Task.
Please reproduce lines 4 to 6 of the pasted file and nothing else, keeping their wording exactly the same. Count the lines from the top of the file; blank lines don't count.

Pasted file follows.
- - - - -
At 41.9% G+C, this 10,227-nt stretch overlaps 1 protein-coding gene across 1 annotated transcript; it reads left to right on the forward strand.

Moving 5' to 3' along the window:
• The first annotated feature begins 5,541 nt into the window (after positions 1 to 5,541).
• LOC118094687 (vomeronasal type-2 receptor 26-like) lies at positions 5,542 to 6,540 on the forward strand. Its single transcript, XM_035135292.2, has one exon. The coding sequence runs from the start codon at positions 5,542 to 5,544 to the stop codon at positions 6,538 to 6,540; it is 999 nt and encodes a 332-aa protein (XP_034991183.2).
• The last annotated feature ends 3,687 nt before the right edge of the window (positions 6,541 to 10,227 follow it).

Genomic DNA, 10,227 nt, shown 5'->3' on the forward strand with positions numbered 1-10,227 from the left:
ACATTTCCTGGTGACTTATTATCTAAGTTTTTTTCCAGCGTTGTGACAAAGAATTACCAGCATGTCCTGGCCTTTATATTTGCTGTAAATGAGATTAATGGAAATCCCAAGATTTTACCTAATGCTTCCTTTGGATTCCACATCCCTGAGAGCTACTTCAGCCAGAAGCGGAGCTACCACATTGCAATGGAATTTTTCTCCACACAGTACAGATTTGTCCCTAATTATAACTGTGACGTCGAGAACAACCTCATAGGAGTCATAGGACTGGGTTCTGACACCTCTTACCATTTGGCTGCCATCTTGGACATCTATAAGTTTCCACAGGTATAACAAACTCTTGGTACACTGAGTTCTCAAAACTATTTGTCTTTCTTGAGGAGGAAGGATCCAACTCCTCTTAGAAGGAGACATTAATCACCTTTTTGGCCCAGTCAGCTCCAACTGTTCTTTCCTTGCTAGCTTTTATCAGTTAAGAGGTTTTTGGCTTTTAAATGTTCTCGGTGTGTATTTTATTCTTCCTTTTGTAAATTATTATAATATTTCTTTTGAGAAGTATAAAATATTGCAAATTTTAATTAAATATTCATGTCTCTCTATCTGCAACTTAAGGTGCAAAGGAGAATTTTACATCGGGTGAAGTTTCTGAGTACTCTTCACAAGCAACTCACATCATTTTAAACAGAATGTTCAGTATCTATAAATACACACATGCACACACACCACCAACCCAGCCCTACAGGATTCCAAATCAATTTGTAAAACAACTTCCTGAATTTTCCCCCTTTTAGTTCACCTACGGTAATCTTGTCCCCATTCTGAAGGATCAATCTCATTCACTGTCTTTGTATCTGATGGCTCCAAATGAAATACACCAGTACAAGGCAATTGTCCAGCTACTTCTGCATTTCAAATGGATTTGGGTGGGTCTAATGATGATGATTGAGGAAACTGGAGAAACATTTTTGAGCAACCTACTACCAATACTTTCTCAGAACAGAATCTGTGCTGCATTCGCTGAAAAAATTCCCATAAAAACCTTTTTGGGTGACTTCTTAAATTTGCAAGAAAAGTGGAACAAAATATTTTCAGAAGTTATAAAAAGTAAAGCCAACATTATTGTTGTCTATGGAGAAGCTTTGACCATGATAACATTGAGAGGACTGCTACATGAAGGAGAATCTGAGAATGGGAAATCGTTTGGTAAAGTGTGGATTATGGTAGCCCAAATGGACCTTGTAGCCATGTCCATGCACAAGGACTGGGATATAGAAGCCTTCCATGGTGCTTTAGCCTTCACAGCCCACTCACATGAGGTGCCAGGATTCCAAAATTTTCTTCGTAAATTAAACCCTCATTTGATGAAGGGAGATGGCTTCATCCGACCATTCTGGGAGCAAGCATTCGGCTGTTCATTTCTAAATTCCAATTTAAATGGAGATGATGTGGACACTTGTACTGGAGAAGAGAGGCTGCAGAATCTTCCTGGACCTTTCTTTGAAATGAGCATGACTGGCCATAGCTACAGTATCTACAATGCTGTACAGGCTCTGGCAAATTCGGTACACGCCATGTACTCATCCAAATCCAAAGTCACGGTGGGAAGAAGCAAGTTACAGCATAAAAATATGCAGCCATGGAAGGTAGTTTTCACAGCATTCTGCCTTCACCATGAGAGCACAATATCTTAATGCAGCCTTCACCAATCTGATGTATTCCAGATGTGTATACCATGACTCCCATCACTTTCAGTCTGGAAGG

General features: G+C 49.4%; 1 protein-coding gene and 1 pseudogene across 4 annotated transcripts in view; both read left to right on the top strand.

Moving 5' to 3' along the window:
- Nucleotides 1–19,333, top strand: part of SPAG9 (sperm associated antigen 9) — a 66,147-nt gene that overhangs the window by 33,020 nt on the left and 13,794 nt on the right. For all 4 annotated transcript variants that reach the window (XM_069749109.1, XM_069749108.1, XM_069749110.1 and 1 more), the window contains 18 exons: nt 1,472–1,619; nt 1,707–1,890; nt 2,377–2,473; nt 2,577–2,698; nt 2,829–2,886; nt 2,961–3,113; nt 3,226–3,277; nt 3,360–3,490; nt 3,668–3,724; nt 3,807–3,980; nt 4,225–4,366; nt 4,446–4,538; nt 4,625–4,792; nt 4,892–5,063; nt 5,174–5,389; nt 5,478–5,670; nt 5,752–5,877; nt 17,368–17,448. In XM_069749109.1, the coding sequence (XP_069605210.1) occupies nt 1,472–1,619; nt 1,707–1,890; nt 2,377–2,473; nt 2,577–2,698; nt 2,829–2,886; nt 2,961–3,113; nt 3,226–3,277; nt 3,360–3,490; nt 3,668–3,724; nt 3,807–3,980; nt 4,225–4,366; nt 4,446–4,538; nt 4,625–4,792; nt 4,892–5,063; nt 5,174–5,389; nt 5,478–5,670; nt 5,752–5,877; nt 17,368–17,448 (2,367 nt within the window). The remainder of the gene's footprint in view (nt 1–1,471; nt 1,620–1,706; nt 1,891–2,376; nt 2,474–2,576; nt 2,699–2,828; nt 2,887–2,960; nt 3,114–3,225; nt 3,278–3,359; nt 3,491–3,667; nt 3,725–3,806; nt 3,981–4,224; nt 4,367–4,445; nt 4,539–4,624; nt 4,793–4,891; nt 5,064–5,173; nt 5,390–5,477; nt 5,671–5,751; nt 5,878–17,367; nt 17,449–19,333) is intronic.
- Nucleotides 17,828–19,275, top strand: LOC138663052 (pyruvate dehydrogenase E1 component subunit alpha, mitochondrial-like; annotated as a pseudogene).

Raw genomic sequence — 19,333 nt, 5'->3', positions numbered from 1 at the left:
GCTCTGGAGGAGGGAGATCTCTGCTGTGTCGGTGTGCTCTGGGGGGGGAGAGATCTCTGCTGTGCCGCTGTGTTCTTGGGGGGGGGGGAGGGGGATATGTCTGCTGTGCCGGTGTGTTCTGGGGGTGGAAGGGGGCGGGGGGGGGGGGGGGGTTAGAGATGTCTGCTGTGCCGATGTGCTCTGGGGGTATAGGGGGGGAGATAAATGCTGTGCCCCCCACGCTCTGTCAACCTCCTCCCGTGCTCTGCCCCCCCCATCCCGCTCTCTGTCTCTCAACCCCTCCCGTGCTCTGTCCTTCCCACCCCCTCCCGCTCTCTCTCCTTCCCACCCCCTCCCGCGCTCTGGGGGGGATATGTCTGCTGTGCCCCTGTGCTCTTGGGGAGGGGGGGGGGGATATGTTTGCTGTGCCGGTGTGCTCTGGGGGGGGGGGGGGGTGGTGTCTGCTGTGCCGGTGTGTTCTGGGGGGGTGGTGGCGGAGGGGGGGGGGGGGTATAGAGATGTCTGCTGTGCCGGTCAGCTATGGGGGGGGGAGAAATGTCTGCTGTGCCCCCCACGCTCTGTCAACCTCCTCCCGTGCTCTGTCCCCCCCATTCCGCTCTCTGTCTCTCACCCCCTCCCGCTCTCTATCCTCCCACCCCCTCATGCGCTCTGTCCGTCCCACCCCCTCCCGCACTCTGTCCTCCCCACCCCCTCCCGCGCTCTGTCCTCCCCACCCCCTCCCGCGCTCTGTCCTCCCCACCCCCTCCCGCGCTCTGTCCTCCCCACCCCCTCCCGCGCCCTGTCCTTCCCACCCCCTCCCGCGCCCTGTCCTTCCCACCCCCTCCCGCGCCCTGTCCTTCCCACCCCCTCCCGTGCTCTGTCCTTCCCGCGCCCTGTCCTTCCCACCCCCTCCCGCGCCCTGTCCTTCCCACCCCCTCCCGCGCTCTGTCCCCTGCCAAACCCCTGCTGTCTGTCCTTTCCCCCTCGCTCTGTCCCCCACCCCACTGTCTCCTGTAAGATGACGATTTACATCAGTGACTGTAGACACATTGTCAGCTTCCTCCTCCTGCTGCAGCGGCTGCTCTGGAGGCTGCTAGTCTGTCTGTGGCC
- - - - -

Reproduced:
• LOC118094687 (vomeronasal type-2 receptor 26-like) lies at positions 5,542 to 6,540 on the forward strand. Its single transcript, XM_035135292.2, has one exon. The coding sequence runs from the start codon at positions 5,542 to 5,544 to the stop codon at positions 6,538 to 6,540; it is 999 nt and encodes a 332-aa protein (XP_034991183.2).
• The last annotated feature ends 3,687 nt before the right edge of the window (positions 6,541 to 10,227 follow it).

Genomic DNA, 10,227 nt, shown 5'->3' on the forward strand with positions numbered 1-10,227 from the left: